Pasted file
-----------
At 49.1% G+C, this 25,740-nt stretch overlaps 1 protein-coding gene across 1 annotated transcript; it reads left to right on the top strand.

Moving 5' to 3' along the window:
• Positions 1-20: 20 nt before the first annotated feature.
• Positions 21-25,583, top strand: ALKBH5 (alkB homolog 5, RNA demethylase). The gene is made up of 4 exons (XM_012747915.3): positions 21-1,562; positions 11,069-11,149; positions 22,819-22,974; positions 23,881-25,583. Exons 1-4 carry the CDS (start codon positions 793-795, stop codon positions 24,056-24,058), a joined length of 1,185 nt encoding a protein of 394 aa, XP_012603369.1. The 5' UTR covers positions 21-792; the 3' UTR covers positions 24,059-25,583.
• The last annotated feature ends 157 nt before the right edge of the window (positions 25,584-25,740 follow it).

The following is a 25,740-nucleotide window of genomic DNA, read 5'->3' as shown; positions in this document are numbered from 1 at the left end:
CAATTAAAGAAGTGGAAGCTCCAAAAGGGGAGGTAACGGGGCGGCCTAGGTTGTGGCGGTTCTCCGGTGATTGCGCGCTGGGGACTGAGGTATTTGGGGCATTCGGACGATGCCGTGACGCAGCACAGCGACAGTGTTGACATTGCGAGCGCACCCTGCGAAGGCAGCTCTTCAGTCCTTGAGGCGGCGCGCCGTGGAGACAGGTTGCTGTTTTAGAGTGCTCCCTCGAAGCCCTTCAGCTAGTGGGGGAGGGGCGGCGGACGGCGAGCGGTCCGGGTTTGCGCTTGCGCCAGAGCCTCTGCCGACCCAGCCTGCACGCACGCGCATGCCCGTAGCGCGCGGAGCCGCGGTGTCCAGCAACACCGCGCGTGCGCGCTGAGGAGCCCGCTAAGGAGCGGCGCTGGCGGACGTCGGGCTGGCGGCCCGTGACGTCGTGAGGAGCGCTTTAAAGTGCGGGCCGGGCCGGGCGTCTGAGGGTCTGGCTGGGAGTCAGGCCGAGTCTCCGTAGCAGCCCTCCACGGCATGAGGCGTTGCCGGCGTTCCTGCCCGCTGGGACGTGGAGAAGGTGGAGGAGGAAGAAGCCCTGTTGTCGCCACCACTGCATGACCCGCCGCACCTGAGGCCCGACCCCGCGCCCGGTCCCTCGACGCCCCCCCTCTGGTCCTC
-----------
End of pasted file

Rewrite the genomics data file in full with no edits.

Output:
At 49.1% G+C, this 25,740-nt stretch overlaps 1 protein-coding gene across 1 annotated transcript; it reads left to right on the top strand.

Moving 5' to 3' along the window:
• Positions 1-20: 20 nt before the first annotated feature.
• Positions 21-25,583, top strand: ALKBH5 (alkB homolog 5, RNA demethylase). The gene is made up of 4 exons (XM_012747915.3): positions 21-1,562; positions 11,069-11,149; positions 22,819-22,974; positions 23,881-25,583. Exons 1-4 carry the CDS (start codon positions 793-795, stop codon positions 24,056-24,058), a joined length of 1,185 nt encoding a protein of 394 aa, XP_012603369.1. The 5' UTR covers positions 21-792; the 3' UTR covers positions 24,059-25,583.
• The last annotated feature ends 157 nt before the right edge of the window (positions 25,584-25,740 follow it).

The following is a 25,740-nucleotide window of genomic DNA, read 5'->3' as shown; positions in this document are numbered from 1 at the left end:
CAATTAAAGAAGTGGAAGCTCCAAAAGGGGAGGTAACGGGGCGGCCTAGGTTGTGGCGGTTCTCCGGTGATTGCGCGCTGGGGACTGAGGTATTTGGGGCATTCGGACGATGCCGTGACGCAGCACAGCGACAGTGTTGACATTGCGAGCGCACCCTGCGAAGGCAGCTCTTCAGTCCTTGAGGCGGCGCGCCGTGGAGACAGGTTGCTGTTTTAGAGTGCTCCCTCGAAGCCCTTCAGCTAGTGGGGGAGGGGCGGCGGACGGCGAGCGGTCCGGGTTTGCGCTTGCGCCAGAGCCTCTGCCGACCCAGCCTGCACGCACGCGCATGCCCGTAGCGCGCGGAGCCGCGGTGTCCAGCAACACCGCGCGTGCGCGCTGAGGAGCCCGCTAAGGAGCGGCGCTGGCGGACGTCGGGCTGGCGGCCCGTGACGTCGTGAGGAGCGCTTTAAAGTGCGGGCCGGGCCGGGCGTCTGAGGGTCTGGCTGGGAGTCAGGCCGAGTCTCCGTAGCAGCCCTCCACGGCATGAGGCGTTGCCGGCGTTCCTGCCCGCTGGGACGTGGAGAAGGTGGAGGAGGAAGAAGCCCTGTTGTCGCCACCACTGCATGACCCGCCGCACCTGAGGCCCGACCCCGCGCCCGGTCCCTCGACGCCCCCCCTCTGGTCCTC